A legal battle has broken out over when lenders must pay accounting firms and other "agents" fees for preparing borrowers' loan applications under the Paycheck Protection Program.
Banks across the country are facing lawsuits from agents, such as accountants, attorneys and loan brokers, who are seeking payment for services rendered, sometimes in cases in which a lender did not even know that an agent was providing PPP loan application services.
The controversy stems from early PPP guidance from the Treasury Department and the Small Business Administration, which states that lenders would pay fees to agents out of their own fees for processing the loans.
Some agents are arguing in court that lenders must pay these fees regardless of whether there was a previous agreement. But banks are saying there should be a contractual relationship between the two parties before they are required to pay.
"We just don't agree that they should be obtaining a fee when there has been no express agreement," Independent Community Bankers of America Executive Vice President Chris Cole told S&P Global Market Intelligence.
A federal district court in Florida appeared to agree with this viewpoint Aug. 17. The U.S. District Court in the Northern District of Florida, Pensacola Division, ruled that accounting firm Sport & Wheat was not entitled to fees from ServisFirst Bancshares Inc. "in the absence of an agreement."
It is an important decision that provides further insight into how courts will interpret the PPP legislation and regulations, Jones Walker LLP partner Graham Ryan told S&P Global Market Intelligence. He said the case will not determine the outcome of other court cases, however.
And it may not be the final legal word on this issue. Ryan said the court left the door open by allowing Sport & Wheat to seek leave for another amended complaint. The case also could go to the 11th Circuit Court of Appeals. Appeals court decisions "assuredly" will occur in PPP fee cases, Ryan said in a note.
Before the ruling was handed down, Cole, also ICBA's senior counsel, said early class action lawsuits against some of the larger banks have had an impact on smaller institutions.
"Accountants are using the big names and filing all the lawsuits they can" to try to intimidate banks into settling their lawsuits, Cole said. "Class action lawsuits put a lot of pressure on the [smaller] banks."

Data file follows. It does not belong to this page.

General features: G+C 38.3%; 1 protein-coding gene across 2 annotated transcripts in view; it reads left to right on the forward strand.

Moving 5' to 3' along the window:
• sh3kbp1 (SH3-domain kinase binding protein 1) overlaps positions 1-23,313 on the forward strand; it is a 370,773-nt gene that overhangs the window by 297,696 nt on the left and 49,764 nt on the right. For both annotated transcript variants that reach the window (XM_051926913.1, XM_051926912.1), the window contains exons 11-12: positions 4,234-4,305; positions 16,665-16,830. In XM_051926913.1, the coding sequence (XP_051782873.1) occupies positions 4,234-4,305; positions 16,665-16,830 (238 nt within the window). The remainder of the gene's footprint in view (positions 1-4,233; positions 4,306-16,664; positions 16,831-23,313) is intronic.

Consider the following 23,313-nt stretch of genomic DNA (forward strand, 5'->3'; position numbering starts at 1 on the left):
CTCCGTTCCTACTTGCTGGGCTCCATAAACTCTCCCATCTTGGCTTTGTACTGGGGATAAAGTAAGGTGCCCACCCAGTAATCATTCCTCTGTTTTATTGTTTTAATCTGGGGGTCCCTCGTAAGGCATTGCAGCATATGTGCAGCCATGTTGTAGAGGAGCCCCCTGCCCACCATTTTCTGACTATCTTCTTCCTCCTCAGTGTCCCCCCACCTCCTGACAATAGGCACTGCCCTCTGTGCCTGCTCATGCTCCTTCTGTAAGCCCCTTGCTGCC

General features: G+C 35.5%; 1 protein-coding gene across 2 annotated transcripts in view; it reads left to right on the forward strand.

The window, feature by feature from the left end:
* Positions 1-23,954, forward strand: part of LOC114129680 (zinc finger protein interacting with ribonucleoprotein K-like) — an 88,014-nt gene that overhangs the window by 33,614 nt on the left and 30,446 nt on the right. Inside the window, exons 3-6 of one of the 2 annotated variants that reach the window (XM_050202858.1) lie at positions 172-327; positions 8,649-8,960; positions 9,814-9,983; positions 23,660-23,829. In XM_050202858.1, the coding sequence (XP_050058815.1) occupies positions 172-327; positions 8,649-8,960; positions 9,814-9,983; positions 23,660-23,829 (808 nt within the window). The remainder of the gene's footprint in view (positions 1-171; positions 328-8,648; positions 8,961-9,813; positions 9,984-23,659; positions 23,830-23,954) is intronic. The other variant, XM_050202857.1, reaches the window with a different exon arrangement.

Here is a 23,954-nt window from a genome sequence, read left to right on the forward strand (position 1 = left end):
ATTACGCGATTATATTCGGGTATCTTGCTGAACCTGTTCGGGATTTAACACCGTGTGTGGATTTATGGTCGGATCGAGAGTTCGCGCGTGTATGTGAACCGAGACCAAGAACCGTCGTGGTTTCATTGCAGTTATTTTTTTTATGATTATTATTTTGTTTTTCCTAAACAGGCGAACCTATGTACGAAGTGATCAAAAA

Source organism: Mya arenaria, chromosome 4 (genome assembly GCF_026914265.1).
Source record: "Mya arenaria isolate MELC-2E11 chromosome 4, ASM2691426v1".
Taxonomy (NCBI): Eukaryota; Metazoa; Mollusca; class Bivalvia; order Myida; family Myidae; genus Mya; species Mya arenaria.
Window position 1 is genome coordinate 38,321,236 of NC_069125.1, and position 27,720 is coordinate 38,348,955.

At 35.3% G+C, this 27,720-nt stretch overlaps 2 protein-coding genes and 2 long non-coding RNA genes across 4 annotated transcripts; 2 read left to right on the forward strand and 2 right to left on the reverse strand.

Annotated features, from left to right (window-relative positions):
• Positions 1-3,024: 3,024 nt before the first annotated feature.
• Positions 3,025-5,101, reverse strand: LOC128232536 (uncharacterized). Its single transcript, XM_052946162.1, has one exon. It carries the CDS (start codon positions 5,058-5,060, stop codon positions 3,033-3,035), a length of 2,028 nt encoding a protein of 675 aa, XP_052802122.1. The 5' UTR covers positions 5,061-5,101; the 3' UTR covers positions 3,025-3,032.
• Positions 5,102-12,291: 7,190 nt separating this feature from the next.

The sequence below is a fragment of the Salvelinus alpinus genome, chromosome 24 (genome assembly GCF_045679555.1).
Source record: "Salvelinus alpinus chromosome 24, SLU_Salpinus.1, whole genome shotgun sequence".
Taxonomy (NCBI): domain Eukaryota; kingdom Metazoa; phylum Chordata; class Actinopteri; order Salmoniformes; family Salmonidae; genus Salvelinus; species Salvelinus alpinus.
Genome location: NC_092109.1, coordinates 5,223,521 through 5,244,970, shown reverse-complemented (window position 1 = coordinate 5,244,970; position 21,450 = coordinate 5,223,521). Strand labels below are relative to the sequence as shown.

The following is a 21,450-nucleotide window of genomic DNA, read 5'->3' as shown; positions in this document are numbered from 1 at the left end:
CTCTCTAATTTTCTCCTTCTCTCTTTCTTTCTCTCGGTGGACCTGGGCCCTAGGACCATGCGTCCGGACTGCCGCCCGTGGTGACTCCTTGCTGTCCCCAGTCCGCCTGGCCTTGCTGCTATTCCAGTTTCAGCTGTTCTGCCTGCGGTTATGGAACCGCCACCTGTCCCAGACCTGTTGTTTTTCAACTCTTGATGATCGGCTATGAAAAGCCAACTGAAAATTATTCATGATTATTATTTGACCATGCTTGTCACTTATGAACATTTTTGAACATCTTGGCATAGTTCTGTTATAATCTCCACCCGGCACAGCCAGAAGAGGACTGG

One such class action is a case filed in May against a number of banks, including Wells Fargo and Bank of America. That case has not yet been decided.
From the agents' perspective, Erik Asgeirsson, the president and CEO of CPA.com, a subsidiary of the American Institute of Certified Public Accountants, said there was a "flurry of activity" at the outset of the PPP due to fears that the program would run out of money. As a result, borrowers tapped their advisers to submit applications with banks, but they may have done so without any written agreement in place.
He said there have been some instances in which banks have refused to pay any agent fees at all.
"Banks should operate in a good-faith manner and not have a policy that they will not support any agent fees," he said.
The AICPA is now recommending on its website that agents secure written agreements with banks before providing services to ensure they get paid. The group also advised accounting firms to contact the lender prior to providing any PPP services to its clients and to disclose to its clients if the lender agrees to compensate the firm for its services.
In separate letters, the ICBA and the American Banking Association asked Treasury and the SBA for guidance on the issue of agent fees.
In its July 31 letter, the ABA said its members were concerned "about the line being blurred between an agent providing a legitimate service to the borrower and helping get the loan processed and agents initiating this relationship without lender consent and then seeking payment on the back end."
Likewise, the ICBA, in its Aug. 7 letter, said an interim final rule is needed that requires that a formal agreement between the agent and the lender be in place that specifies "who each party represents, what their respective duties are, and the amount of the agent's fee."
The letters came weeks after Treasury Secretary Steven Mnuchin's June 30 congressional testimony in which he said that banks could pay agents, not that they have to.
"What our guidance did say is that banks could pay agent fees out of the fees that they received," he told the House Financial Services Committee. "That was intended to be based upon a contractual relationship between the agent and the bank.
"And to the extent there is any confusion on that, we will look into clarifying that," Mnuchin said.
So far, that guidance has not materialized.
If issued, the guidance may not completely solve the legal controversy, but it may put a damper on it, according to Ryan and a fellow partner at Jones Walker.
"As these lawsuits progress, the Treasury's position may not foreclose agent-fee disputes, particularly where lawsuits have asserted state law claims,” partners Robert Carothers Jr. and Ryan said in a recent newsletter. "But an interpretation of the PPP regulations that requires a contractual relationship for the payment of agent fees may curb the viability of many agent-fee claims."